Reset A A Font size: Print

Supreme Court, Appellate Division, First Department, New York.

PRESTIGE PROPERTIES AND DEVELOPMENT CO., INC., et al., Plaintiffs-Respondents, v. MONTEFIORE MEDICAL CENTER, et al., Defendants-Appellants.

Decided: January 11, 2007

TOM, J.P., ANDRIAS, SAXE, MARLOW, NARDELLI, JJ. Saretsky Katz Dranoff & Glass, L.L.P., New York (Allen L. Sheridan of counsel), for appellants. Churbuck Calabria Jones & Materazo, P.C., Hicksville (Nicholas P. Calabria of counsel), for respondents.

Order, Supreme Court, Bronx County (Mark Friedlander, J.), entered on or about August 28, 2006, which granted defendants' motion for partial summary judgment to the extent of dismissing the second cause of action and granted plaintiffs' cross motion for partial summary judgment to the extent of directing defendant insurer to provide a defense to plaintiff Prestige in an underlying action, unanimously modified, on the law, the first and sixth causes of action dismissed, plaintiffs' cross motion denied, and otherwise affirmed, with costs in favor of defendants payable by plaintiffs.   Appeal from decision, same court and Justice, entered September 8, 2005, unanimously dismissed, without costs.

Plaintiffs (collectively Prestige) are the owners/operators of commercial property located in the Bronx.   Prestige leased certain space, defined in the lease as the “demised premises,” to defendant Montefiore Medical Center.   Under the lease, Montefiore was obligated to obtain certain insurance coverage for Prestige, which it did through defendant Hanys Insurance Company.   During the course of Montefiore's tenancy, one of its employees claimed she was injured in a common area hallway of the demised premises when part of the ceiling fell and struck her.   The employee commenced a personal injury action against Prestige (the underlying action).   After Hanys refused to undertake Prestige's defense in the underlying action, Prestige commenced the instant action alleging, inter alia, that Montefiore breached its obligation to defend and indemnify Prestige.

Defendants moved for partial summary judgment, and plaintiffs cross-moved for, inter alia, a declaration that Hanys was obligated to defend and indemnify plaintiffs in the underlying personal injury action.   As relevant to this appeal, Supreme Court denied defendants' motion to dismiss the first and sixth causes of action relating to contribution and indemnification, and granted plaintiffs' cross motion to the extent of directing that Hanys provide a defense to plaintiff Prestige.

Prestige is not an additional insured for the loss alleged in the underlying action.   Reading the insurance policy as a whole (see MDW Enters. v. CNA Ins. Co., 4 A.D.3d 338, 341, 772 N.Y.S.2d 79 [2004] ), Prestige would be covered as an additional insured only if the underlying action sought to hold Prestige vicariously liable for Montefiore's negligent acts, if the underlying accident arose from Montefiore's “use, occupancy, construction or repair” of the demised premises, or if the accident occurred in a common area and Montefiore were at fault.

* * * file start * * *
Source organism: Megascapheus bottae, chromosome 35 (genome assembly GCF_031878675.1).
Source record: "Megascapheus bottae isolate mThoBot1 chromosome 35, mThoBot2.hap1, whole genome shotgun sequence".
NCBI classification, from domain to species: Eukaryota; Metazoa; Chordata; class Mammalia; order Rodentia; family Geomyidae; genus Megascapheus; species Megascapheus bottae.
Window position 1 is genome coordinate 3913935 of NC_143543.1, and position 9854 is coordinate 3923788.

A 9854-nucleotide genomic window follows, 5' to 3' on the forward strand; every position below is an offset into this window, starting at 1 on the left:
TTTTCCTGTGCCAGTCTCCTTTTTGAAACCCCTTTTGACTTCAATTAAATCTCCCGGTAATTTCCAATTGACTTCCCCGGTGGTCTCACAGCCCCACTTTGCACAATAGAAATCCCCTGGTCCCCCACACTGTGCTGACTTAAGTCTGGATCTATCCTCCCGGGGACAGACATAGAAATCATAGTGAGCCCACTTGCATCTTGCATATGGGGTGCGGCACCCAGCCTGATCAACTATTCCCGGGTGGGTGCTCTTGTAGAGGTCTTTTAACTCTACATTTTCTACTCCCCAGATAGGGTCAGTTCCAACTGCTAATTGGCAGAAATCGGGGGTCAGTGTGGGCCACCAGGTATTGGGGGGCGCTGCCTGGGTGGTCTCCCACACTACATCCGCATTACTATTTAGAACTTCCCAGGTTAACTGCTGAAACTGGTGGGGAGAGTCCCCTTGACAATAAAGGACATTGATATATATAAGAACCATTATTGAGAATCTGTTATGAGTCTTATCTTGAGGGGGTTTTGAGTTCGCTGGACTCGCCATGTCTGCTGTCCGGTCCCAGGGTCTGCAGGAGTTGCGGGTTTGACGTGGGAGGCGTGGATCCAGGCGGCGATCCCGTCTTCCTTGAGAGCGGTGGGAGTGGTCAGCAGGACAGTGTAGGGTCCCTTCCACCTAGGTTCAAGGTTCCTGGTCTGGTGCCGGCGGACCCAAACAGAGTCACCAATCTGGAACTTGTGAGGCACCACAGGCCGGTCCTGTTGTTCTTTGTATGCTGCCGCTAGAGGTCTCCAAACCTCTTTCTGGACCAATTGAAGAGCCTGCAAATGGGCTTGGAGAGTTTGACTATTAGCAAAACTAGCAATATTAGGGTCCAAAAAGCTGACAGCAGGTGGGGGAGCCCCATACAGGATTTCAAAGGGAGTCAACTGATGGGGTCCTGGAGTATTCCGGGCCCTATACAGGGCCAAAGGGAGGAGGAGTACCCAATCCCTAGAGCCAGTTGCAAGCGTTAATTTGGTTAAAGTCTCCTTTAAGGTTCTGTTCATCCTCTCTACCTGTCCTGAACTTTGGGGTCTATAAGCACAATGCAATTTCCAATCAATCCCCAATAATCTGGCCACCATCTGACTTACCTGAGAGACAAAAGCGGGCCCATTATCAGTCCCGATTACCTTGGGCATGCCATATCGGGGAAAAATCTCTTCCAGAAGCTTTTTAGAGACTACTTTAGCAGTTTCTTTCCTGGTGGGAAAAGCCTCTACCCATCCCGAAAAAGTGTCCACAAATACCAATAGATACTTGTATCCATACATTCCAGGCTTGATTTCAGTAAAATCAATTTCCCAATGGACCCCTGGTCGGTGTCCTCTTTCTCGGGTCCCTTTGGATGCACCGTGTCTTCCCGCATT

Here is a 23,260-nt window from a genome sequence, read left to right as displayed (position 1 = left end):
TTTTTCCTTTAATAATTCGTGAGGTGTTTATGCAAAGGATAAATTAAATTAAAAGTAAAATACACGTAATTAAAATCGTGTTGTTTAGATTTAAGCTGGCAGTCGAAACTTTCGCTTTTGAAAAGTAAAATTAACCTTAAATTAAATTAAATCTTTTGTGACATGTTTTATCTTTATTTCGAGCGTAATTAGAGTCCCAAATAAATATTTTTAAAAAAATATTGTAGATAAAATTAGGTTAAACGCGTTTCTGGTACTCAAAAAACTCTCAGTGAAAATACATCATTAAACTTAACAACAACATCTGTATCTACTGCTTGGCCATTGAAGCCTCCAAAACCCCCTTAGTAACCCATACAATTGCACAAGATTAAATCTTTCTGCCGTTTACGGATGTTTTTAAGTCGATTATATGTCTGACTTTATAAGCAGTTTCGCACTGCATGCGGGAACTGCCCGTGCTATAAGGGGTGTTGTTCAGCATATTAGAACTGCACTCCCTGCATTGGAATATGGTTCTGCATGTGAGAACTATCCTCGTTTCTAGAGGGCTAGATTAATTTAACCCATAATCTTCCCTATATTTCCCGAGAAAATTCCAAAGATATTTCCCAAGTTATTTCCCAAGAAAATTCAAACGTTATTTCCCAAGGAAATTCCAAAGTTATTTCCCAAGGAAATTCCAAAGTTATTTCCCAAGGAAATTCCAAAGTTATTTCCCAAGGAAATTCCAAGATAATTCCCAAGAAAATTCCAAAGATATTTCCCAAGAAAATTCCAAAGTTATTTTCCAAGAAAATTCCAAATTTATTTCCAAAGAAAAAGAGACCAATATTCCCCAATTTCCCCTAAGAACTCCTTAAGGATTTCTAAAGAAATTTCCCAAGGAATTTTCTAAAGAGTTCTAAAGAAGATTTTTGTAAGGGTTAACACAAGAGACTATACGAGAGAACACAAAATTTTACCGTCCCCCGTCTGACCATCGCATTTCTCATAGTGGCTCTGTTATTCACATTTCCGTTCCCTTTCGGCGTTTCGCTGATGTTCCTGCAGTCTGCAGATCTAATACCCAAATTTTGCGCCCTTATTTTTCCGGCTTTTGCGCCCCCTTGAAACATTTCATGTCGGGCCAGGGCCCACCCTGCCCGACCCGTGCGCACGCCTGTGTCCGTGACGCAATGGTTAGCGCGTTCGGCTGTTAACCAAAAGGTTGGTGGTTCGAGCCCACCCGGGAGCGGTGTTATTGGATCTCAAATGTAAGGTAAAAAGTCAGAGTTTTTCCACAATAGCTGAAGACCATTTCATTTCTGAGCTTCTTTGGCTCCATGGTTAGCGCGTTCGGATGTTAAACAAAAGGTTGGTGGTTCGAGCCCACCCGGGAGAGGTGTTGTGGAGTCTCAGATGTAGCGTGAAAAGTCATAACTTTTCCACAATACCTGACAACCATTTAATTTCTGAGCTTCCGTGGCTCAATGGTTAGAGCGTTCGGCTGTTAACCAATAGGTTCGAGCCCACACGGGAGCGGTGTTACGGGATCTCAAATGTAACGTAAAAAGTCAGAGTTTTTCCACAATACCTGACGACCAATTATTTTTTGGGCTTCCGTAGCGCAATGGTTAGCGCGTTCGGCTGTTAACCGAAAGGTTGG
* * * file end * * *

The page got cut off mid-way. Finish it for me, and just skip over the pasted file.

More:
Prestige's attempt to circumvent the “common area” exception to coverage is unavailing.   Positing that the duty to provide coverage is determined by the allegations in the complaint and terms of the policy (see Incorporated Vil. of Cedarhurst v. Hanover Ins. Co., 89 N.Y.2d 293, 298, 653 N.Y.S.2d 68, 675 N.E.2d 822 [1996] ), Prestige argues that since the complaint in the underlying action does not allege that the accident occurred in a common area, defendants may not rely on that allegation as set forth in the bill of particulars to decline coverage.   The proposition is at best doubtful.   In any event, the final “amended complaint,” which supersedes all previous pleadings, specifies that the accident occurred in a “common area.”   Thus, Hanys properly declined coverage based on the injured employee's allegation that the accident occurred in a common area, unless Montefiore's negligence contributed to the accident.   Notably, the record is devoid of any evidence that Montefiore's negligence caused a portion of the ceiling to fall.

Moreover, Prestige also fails to raise a triable issue of fact as to any relationship between the ceiling collapse and Montefiore's “ occupancy, construction or repair” of the demised premises (see Greater N.Y. Mut. Ins. Co. v. Mutual Mar. Off., 3 A.D.3d 44, 47-48, 769 N.Y.S.2d 234 [2003], citing General Acc. Fire & Life Assur. Corp., Ltd. v. Travelers Ins. Co., 162 A.D.2d 130, 556 N.Y.S.2d 76 [1990] ).

Finally, Prestige's attempt to trigger coverage based on its status as Montefiore's real estate manager is improperly raised for the first time on appeal, and, in any event, without merit.

Since the underlying complaint does not allege any negligence by Montefiore and Prestige did not come forward with any evidence of such negligence, defendants should have been granted summary judgment dismissing the first and sixth causes of action.   Concomitantly, the award of summary judgment to Prestige, directing Hanys to defend them in the underlying action, was erroneous, since Prestige is not an additional insured under the policy.

Copied to clipboard